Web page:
Subgenre: biography, history, bibliophilia
Source: Berea branch of the Madison County (KY) Public Library
Roget's life was interesting at times, but it was not really that remarkable. There are parts of the book that can be very slow and monotone. However, the book also provides a great look at the times he lived in. In addition, over time, Roget meets various interesting people as well. We also get a look at how science progressed over time. Charles Darwin was a contemporary of Peter Roget, and eventually Roget would live to see Darwin's works published and the new theories of evolution rise to prominence (he himself remained a creationist sadly).
Overall, the book has its strengths and weaknesses. It is strong in showing the history of its time. It's weak because often there is too much minutiae that is just not so interesting. Still it is an interesting book overall culminating with the publication of the Thesaurus, the book that would eventually make him famous. In the end, I liked the book.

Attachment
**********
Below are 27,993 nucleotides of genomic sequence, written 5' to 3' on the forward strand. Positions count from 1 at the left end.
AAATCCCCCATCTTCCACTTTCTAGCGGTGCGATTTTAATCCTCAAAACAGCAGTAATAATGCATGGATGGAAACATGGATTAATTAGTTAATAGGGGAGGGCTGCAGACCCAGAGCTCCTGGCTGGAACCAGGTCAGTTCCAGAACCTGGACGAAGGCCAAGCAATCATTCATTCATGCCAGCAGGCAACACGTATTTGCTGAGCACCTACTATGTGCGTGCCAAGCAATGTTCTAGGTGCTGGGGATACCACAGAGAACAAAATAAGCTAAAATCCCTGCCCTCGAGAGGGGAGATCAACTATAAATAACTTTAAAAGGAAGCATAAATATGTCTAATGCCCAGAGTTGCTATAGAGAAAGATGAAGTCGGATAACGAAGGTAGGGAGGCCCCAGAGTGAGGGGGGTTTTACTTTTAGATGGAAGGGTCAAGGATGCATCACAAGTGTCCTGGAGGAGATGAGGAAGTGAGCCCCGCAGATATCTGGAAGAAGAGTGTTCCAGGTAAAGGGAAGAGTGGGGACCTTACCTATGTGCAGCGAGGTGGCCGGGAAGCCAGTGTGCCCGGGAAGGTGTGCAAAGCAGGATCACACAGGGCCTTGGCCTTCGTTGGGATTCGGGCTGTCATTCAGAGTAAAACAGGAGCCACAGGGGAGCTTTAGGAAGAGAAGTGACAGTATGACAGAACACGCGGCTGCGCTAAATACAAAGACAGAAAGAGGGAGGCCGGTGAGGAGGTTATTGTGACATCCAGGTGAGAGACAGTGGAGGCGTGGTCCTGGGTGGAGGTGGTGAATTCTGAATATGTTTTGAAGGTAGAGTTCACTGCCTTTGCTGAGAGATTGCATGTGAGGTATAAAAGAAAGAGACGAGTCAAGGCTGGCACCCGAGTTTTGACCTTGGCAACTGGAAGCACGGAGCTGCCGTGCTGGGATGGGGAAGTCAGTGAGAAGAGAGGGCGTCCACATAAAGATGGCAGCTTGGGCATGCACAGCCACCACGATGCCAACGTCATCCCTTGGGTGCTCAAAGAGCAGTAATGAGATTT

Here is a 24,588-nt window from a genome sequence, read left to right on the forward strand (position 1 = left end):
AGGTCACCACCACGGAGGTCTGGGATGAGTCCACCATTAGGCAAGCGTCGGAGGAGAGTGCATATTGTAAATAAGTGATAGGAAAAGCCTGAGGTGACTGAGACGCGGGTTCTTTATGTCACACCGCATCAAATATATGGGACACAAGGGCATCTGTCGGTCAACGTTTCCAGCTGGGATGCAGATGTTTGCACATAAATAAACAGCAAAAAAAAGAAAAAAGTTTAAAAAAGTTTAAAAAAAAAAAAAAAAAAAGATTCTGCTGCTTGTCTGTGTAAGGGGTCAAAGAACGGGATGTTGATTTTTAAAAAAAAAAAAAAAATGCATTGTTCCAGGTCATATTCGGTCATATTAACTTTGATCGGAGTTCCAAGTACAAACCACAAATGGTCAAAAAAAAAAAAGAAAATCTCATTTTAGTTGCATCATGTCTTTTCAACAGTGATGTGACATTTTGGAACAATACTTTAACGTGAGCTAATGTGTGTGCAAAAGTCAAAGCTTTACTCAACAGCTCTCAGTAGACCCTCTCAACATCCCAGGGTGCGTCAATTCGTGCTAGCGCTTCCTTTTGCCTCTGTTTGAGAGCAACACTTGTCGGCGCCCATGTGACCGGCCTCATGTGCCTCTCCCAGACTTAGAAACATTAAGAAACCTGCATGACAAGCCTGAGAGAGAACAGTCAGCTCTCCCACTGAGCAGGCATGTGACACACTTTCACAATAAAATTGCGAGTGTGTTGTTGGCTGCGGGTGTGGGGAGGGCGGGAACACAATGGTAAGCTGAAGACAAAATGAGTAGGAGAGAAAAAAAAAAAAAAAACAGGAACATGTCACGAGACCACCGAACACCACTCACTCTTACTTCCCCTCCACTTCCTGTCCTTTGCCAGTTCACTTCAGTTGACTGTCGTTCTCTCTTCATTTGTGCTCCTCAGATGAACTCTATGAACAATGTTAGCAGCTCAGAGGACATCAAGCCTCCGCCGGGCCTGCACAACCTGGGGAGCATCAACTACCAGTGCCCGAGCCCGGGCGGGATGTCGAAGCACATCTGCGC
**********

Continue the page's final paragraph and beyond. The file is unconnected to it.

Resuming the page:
3 out of 5 stars.
Additional reading notes:
A bit on what Roget was doing:
"With his word lists, Peter simultaneously created both a replica of the real world as well as a private imaginary world-- what contemporary psychologists call a 'paracosm'" (40).
Thomas Gray's six Latin maxims. Roget relied on these in writing his travelogue in adolescence"
- "See whatever is to be seen.
- You should see whatever I have not seen.
- Write down and describe, as faithfully as possible, whatever you see.
- To write is not to admire, since you are not a painter, paint everything with words.
- Whenever you can, abandon the footpaths, the worn crossroads of travelers.
- Correct whatever can be corrected" (62-63).